with the Media. | Be a Resource, Not a Flack!
TV, Online, Trade Press, Print, Radio... How Do I Choose?
Know On the Record.And Off | Be a
Handling Bad News | Conclusion
Working with the Media
Here's a little bit of inside baseball: no matter how smart
and smooth you think you are, everyone succeeds and fails in this
game. The real truth is that media relations are an art never fully
mastered. However, over the past thirty-plus years of dealing with
the media, we've found some commonalities that will help you understand
how to make communicating with the Fourth Estate a little easier.
First and foremost, no two media people are the same. Each editor,
writer and reporter has different objectives, skills and personalities.
They have unique styles of working, and, believe it or not, most
are in it for the opportunity to correctly inform their readers.
However, they also like seeing their name in the byline and certainly
don't mind your help in giving them a story.
When you target specific editors and publications, try to get to
know as much as you can about them: their style, beat, deadlines,
background interests, experience and information needs. The more
you understand the publication you are pitching, the more comfortable
it will be to approach a writer with an idea. Familiarizing yourself
with media goes beyond reading a business audit report or a list
of editorial departments. A strategic approach involves understanding
how they normally approach a subject, and becoming familiar with
what's already been reported. By doing your homework and efficiently
targeting appropriate media outlets, you not only save their time,
but yours as well. It's a win-win situation. For example, Time and
Newsweek may not be interested in a story on the ramifications of
broken lighting switches on industry production. However, Money,
Changing Times, or Personal Investor may be very interested in the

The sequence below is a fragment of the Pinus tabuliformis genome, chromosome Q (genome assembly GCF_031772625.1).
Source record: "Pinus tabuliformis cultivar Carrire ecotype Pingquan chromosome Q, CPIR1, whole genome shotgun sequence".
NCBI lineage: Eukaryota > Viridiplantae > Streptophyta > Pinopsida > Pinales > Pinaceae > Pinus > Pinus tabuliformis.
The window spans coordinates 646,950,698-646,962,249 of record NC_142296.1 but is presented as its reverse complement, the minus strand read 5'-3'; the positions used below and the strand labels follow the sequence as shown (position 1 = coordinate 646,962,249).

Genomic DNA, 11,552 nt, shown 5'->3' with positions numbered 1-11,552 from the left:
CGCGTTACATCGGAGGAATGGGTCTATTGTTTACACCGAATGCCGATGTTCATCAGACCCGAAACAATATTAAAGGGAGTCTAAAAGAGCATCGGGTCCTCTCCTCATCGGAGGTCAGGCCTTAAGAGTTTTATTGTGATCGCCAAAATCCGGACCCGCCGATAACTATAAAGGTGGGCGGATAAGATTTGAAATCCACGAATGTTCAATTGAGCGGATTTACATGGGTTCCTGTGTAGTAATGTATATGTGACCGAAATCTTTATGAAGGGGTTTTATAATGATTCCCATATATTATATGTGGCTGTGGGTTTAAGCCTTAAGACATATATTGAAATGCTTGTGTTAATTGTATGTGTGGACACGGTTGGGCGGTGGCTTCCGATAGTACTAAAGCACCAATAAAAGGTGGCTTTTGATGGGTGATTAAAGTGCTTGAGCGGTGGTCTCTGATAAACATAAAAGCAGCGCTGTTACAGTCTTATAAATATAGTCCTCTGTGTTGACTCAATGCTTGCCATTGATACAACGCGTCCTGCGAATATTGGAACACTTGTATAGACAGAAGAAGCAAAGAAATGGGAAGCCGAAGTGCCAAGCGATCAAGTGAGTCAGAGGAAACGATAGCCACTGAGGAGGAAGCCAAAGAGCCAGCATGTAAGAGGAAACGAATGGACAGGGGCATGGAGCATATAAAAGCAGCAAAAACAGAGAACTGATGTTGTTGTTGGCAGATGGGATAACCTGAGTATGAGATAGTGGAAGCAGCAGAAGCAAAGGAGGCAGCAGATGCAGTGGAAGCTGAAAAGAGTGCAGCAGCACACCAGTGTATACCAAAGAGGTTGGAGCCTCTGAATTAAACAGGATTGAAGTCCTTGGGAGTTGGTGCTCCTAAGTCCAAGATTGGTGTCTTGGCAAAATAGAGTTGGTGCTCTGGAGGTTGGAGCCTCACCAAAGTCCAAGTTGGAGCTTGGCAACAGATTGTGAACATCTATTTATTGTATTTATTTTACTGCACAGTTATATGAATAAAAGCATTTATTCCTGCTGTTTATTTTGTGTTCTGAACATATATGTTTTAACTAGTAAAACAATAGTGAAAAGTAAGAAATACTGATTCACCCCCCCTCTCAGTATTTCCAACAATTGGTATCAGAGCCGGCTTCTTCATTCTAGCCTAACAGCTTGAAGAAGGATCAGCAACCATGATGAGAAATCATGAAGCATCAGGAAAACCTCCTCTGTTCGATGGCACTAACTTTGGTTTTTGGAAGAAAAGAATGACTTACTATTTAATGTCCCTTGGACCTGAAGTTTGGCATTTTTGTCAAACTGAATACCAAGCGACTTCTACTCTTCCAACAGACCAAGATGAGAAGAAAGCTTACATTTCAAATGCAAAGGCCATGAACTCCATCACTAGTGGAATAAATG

potential effect on investor's returns.
Recognizing that a reporter's time is just as valuable to them
as yours is to you will put you ahead in the game. Journalists simply
don't have time to read voluminous material. Make sure you are well
prepared and that your pitch is informative, to-the-point and never
flowery. Build and share clip files. Keep articles on key topics
as backgrounders that can help writers get up to speed. When making
a call, ask the journalist if they are on deadline, if they have
time to talk or when would be a more convenient time to call back.
If you've got a great story, don't waste your time with generic
press releases and press kits that lack exclusivity. If a journalist
receives a press release, he or she probably assumes other journalists
have received the same release. The media are highly competitive.
Instead, personalize communications to editors and reporters to
convey a sense of exclusivity.
And remember.a picture is still worth a thousand words. Nothing
compares to a photograph or even a chart when trying to focus a
reader's attention on you and what you are saying. USA Today, the
most widely read daily in the country, is built on graphics.
Don't be afraid to go beyond the 9-to-5 and build a relationship
with the media. Look at them as you would any other business contact.
Invite them to events; feel free to do more than "talk shop" and
network! Building off of your existing relationships with the media
is easier than starting from scratch.
Be a Resource, Not a Flack!
Good resources educate the writer with facts -- so that the writer